One of Toby’s favorite projects is making concoctions. Sometimes this means squeezing tiny vials of food coloring into glasses of water, watching as the dyes swirl into each other. Most days though, we make semi-edible, made-up recipes for our invisible bug friends. These are the ultimate free-form meals, experiments really, determined not by cuisine or season, but simply by ingredients foraged and found. That sad, wizened mushroom with a bit of sheen that’s been rolling around the crisper drawer for weeks? Perfection. The coffee grounds from yesterday’s breakfast? Yes. How about a few shakes of cinnamon, melted butter and a can of diet coke? Mmmm. Cornstarch and its properties are much admired, so we add a few scoops "to make it creamy." Water and oil are measured, then dispensed, as are sugar, chocolate syrup, beans and ketchup. We never know what we’re going to end up with, but we always spread it into a loafpan and bake at 350 for about 35 minutes. And no matter the taste or color or smell, Toby’s imaginary bugs are always happy with the results. Our experiments are masterpieces.
This week we experiment on Toby.
Since February, the team at MSK has treated Toby with what is essentially a relapse protocol: 9 cycles of irinotecan/temozolomide, punctuated by two doses of rituxan and cyclophosphamide, in an effort to lower his HAMA (human anti-mouse antibody) level. Scans have thankfully been clean. Kindergarten began, as visits to the hospital dwindled. Toby started drawing charts and challenging us to races through the house. He built an elevator out of boxes and string, and wrote letters to his friends on an old banged-up typewriter. There have been lots and lots of belly laughs, a mohawk haircut and a G-train costume for Halloween.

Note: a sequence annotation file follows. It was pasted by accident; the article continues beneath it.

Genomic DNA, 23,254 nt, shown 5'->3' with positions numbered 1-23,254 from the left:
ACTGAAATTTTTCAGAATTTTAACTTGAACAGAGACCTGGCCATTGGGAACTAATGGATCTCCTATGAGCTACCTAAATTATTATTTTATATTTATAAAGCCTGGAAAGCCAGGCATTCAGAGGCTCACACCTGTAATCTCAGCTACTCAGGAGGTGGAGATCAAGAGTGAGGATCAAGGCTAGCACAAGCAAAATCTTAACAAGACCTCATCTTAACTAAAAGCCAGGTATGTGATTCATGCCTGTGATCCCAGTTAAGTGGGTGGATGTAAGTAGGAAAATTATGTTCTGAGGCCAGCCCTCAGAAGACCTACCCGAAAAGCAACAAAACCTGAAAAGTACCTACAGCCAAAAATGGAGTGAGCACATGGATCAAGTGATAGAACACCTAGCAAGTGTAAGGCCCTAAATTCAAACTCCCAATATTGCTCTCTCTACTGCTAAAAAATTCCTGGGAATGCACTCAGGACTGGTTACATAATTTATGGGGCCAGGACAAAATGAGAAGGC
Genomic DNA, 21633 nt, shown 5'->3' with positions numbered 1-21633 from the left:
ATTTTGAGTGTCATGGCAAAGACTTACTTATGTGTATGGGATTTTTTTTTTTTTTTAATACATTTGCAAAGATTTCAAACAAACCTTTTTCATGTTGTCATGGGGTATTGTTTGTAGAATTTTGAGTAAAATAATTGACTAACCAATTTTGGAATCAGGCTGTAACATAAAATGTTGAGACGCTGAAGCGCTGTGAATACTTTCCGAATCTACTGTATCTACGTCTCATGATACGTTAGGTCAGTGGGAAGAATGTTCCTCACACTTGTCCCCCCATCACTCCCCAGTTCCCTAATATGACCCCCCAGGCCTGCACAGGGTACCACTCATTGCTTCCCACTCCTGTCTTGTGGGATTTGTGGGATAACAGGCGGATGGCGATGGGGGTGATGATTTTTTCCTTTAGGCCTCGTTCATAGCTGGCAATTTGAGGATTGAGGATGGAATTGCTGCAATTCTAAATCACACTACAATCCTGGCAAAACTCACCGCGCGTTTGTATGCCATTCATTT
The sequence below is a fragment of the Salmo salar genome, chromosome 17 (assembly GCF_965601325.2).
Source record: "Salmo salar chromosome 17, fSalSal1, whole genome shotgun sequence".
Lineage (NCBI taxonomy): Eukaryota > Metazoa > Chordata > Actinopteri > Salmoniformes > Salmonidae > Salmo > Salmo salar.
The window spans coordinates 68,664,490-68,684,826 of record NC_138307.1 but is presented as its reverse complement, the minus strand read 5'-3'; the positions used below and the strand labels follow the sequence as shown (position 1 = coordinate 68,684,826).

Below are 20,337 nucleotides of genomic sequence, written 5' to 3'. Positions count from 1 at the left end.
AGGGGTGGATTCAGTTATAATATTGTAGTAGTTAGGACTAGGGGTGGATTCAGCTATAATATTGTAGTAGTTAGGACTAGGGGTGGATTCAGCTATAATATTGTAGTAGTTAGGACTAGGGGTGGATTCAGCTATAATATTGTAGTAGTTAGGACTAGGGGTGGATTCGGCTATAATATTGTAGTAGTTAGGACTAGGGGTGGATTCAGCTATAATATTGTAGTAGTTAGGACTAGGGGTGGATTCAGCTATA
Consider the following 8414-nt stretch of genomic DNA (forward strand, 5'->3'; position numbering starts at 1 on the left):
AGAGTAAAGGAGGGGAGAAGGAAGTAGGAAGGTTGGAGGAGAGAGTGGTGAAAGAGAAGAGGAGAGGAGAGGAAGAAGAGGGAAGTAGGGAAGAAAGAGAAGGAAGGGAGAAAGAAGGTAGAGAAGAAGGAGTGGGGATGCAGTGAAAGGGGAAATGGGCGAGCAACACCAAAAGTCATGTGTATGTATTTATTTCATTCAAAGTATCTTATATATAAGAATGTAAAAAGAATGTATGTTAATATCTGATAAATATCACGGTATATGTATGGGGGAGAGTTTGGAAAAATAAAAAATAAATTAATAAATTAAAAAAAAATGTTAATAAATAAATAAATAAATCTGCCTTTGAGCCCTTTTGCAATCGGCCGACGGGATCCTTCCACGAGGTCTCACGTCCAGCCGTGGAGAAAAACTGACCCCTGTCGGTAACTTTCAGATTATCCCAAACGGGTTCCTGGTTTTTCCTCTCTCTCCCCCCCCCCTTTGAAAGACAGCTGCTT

But recently our doctors decided that further chemotherapy might pose a substantial risk of secondary leukemia. Since then, Toby has been taking accutane as a stopgap measure, waiting until he can receive more 3F8 antibodies.
Now Stephen and I are not medical professionals, but we know that without transplant and with only 2 cycles of 3F8 under his belt, the chances of accutane being effective are slim. Just last month we had a horrible scare with sudden onset of severe neck pain, just like at diagnosis.
Refractory Neuroblastoma is famously difficult to treat. There is no single accepted course of treatment and parents are generally expected to participate in determining the best therapy for their child. It’s an excruciating process and Will’s Dad has written about it much more eloquently than me.
So after much research and many questions, tomorrow we drive to the Children’s Hospital of Philadelphia where Toby will start a clinical trial with an investigational drug called
ABT-751. We don’t know if it will work, but we hope it can keep the cancer away and prevent tumor growth until further antibody
therapy becomes possible.
We hope and pray that the results will be as good as our kitchen concoctions.
Ed Clark, Christmas Guest
2 years ago